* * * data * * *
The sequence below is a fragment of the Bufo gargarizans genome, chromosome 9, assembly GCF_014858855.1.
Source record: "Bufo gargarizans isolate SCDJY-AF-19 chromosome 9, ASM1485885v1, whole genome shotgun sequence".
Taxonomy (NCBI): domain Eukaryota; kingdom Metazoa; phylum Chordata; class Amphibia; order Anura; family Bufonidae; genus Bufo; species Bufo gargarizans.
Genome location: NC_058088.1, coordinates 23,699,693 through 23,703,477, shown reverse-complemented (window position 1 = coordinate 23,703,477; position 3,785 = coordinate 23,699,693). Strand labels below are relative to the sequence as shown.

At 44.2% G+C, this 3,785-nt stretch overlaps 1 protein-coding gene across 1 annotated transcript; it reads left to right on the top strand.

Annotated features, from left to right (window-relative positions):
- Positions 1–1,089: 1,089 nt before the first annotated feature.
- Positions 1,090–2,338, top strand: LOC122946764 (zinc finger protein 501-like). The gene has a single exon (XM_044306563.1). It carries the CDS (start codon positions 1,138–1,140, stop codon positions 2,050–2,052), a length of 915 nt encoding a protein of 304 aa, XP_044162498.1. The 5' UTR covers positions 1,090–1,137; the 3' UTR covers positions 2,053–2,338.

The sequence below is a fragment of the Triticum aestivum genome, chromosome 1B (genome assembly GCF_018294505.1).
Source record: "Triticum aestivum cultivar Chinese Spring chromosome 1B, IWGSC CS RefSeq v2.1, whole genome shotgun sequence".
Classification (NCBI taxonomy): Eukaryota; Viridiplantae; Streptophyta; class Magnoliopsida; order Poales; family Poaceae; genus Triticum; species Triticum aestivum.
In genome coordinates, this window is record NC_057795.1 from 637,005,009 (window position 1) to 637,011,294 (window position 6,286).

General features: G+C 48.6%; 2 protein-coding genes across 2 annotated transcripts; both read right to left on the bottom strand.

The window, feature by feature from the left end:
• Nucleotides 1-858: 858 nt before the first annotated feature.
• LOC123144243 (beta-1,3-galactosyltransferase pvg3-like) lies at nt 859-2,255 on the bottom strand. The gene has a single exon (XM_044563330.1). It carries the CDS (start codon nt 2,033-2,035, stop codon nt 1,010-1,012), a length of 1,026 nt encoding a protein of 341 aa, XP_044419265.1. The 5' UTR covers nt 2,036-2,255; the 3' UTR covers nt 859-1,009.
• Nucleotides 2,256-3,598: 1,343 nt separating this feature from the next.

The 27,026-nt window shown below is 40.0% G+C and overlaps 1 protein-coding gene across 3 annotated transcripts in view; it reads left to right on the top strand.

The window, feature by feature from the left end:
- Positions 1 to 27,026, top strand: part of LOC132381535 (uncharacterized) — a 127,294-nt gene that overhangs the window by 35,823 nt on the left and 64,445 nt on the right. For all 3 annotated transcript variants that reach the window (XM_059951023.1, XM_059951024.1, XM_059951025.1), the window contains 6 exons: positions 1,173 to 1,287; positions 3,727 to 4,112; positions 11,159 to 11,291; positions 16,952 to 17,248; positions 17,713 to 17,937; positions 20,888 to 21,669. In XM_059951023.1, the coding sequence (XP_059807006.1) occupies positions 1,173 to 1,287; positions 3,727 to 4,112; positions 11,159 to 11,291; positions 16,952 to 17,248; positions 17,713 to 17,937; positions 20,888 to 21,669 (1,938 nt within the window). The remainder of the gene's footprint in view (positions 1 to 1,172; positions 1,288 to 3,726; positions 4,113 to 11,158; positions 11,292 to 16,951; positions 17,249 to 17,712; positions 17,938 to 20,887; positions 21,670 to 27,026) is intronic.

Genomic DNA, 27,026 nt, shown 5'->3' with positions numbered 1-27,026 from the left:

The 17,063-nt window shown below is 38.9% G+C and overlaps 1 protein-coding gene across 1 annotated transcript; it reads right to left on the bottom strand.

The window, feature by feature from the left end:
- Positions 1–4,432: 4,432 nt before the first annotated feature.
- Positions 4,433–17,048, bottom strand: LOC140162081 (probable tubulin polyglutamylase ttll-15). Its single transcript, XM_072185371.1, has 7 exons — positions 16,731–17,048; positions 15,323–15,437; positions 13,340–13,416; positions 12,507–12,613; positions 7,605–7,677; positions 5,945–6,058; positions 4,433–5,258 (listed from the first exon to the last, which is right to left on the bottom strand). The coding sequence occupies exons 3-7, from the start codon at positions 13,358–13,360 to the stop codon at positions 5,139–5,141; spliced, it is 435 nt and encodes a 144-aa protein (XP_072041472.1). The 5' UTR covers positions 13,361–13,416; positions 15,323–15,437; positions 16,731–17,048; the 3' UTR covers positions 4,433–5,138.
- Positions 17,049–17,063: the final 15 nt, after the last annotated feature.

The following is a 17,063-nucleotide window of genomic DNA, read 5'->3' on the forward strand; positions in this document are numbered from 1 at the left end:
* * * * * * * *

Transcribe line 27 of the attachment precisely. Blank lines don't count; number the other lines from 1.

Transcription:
The following is a 17,063-nucleotide window of genomic DNA, read 5'->3' on the forward strand; positions in this document are numbered from 1 at the left end: